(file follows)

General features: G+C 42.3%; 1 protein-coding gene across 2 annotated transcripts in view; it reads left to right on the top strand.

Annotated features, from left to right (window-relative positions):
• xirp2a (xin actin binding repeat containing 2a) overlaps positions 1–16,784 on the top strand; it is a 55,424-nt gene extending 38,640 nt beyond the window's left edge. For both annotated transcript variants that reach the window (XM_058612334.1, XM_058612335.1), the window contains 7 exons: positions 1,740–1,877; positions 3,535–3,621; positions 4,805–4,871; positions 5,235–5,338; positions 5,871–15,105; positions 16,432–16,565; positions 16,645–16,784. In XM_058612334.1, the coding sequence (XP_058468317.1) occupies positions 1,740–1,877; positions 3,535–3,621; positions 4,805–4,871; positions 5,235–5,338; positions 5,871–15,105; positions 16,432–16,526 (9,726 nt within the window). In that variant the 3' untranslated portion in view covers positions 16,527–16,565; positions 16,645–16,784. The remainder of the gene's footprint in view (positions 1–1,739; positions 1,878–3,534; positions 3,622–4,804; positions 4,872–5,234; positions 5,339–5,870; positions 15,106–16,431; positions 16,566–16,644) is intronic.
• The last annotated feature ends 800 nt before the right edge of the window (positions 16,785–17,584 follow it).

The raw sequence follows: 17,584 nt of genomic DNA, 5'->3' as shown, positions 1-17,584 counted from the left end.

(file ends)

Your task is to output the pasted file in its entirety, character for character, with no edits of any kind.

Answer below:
General features: G+C 42.3%; 1 protein-coding gene across 2 annotated transcripts in view; it reads left to right on the top strand.

Annotated features, from left to right (window-relative positions):
• xirp2a (xin actin binding repeat containing 2a) overlaps positions 1–16,784 on the top strand; it is a 55,424-nt gene extending 38,640 nt beyond the window's left edge. For both annotated transcript variants that reach the window (XM_058612334.1, XM_058612335.1), the window contains 7 exons: positions 1,740–1,877; positions 3,535–3,621; positions 4,805–4,871; positions 5,235–5,338; positions 5,871–15,105; positions 16,432–16,565; positions 16,645–16,784. In XM_058612334.1, the coding sequence (XP_058468317.1) occupies positions 1,740–1,877; positions 3,535–3,621; positions 4,805–4,871; positions 5,235–5,338; positions 5,871–15,105; positions 16,432–16,526 (9,726 nt within the window). In that variant the 3' untranslated portion in view covers positions 16,527–16,565; positions 16,645–16,784. The remainder of the gene's footprint in view (positions 1–1,739; positions 1,878–3,534; positions 3,622–4,804; positions 4,872–5,234; positions 5,339–5,870; positions 15,106–16,431; positions 16,566–16,644) is intronic.
• The last annotated feature ends 800 nt before the right edge of the window (positions 16,785–17,584 follow it).

The raw sequence follows: 17,584 nt of genomic DNA, 5'->3' as shown, positions 1-17,584 counted from the left end.